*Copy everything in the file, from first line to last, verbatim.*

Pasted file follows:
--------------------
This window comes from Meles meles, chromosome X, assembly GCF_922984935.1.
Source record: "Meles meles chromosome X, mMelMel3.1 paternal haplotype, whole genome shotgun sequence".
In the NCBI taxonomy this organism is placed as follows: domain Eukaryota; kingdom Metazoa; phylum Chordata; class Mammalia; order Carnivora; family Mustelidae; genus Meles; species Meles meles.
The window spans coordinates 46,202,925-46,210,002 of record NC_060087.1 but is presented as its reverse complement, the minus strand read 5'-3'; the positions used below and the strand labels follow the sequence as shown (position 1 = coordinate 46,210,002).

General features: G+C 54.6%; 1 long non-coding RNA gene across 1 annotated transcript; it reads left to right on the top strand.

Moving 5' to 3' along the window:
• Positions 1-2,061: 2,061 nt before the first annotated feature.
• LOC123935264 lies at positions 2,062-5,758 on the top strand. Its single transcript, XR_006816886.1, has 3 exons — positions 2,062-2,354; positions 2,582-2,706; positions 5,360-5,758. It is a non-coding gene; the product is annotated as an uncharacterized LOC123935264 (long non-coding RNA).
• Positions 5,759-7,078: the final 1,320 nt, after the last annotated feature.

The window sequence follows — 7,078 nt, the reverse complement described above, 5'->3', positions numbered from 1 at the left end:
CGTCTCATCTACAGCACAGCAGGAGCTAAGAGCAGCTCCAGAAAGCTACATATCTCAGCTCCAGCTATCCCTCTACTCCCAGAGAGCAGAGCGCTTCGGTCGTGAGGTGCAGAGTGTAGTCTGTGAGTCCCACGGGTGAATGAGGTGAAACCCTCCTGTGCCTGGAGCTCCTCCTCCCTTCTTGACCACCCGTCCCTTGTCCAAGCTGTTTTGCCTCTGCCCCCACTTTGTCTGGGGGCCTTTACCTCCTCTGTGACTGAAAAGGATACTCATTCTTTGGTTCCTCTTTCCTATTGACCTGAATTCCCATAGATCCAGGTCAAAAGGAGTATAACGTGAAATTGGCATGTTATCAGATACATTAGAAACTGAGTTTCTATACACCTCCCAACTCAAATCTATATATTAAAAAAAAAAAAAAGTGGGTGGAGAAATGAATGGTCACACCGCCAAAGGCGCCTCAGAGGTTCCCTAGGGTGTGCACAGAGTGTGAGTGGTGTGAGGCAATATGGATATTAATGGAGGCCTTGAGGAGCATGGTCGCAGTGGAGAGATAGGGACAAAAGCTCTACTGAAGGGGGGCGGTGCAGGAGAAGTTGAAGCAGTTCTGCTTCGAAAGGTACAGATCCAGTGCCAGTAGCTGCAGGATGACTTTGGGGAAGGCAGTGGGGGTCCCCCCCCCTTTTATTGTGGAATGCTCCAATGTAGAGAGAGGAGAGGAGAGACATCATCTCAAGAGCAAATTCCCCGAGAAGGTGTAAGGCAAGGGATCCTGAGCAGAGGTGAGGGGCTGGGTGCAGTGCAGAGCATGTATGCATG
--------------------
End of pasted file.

This window comes from Meles meles, chromosome X, assembly GCF_922984935.1.
Source record: "Meles meles chromosome X, mMelMel3.1 paternal haplotype, whole genome shotgun sequence".
In the NCBI taxonomy this organism is placed as follows: domain Eukaryota; kingdom Metazoa; phylum Chordata; class Mammalia; order Carnivora; family Mustelidae; genus Meles; species Meles meles.
The window spans coordinates 46,202,925-46,210,002 of record NC_060087.1 but is presented as its reverse complement, the minus strand read 5'-3'; the positions used below and the strand labels follow the sequence as shown (position 1 = coordinate 46,210,002).

General features: G+C 54.6%; 1 long non-coding RNA gene across 1 annotated transcript; it reads left to right on the top strand.

Moving 5' to 3' along the window:
• Positions 1-2,061: 2,061 nt before the first annotated feature.
• LOC123935264 lies at positions 2,062-5,758 on the top strand. Its single transcript, XR_006816886.1, has 3 exons — positions 2,062-2,354; positions 2,582-2,706; positions 5,360-5,758. It is a non-coding gene; the product is annotated as an uncharacterized LOC123935264 (long non-coding RNA).
• Positions 5,759-7,078: the final 1,320 nt, after the last annotated feature.

The window sequence follows — 7,078 nt, the reverse complement described above, 5'->3', positions numbered from 1 at the left end:
CGTCTCATCTACAGCACAGCAGGAGCTAAGAGCAGCTCCAGAAAGCTACATATCTCAGCTCCAGCTATCCCTCTACTCCCAGAGAGCAGAGCGCTTCGGTCGTGAGGTGCAGAGTGTAGTCTGTGAGTCCCACGGGTGAATGAGGTGAAACCCTCCTGTGCCTGGAGCTCCTCCTCCCTTCTTGACCACCCGTCCCTTGTCCAAGCTGTTTTGCCTCTGCCCCCACTTTGTCTGGGGGCCTTTACCTCCTCTGTGACTGAAAAGGATACTCATTCTTTGGTTCCTCTTTCCTATTGACCTGAATTCCCATAGATCCAGGTCAAAAGGAGTATAACGTGAAATTGGCATGTTATCAGATACATTAGAAACTGAGTTTCTATACACCTCCCAACTCAAATCTATATATTAAAAAAAAAAAAAAGTGGGTGGAGAAATGAATGGTCACACCGCCAAAGGCGCCTCAGAGGTTCCCTAGGGTGTGCACAGAGTGTGAGTGGTGTGAGGCAATATGGATATTAATGGAGGCCTTGAGGAGCATGGTCGCAGTGGAGAGATAGGGACAAAAGCTCTACTGAAGGGGGGCGGTGCAGGAGAAGTTGAAGCAGTTCTGCTTCGAAAGGTACAGATCCAGTGCCAGTAGCTGCAGGATGACTTTGGGGAAGGCAGTGGGGGTCCCCCCCCCTTTTATTGTGGAATGCTCCAATGTAGAGAGAGGAGAGGAGAGACATCATCTCAAGAGCAAATTCCCCGAGAAGGTGTAAGGCAAGGGATCCTGAGCAGAGGTGAGGGGCTGGGTGCAGTGCAGAGCATGTATGCATG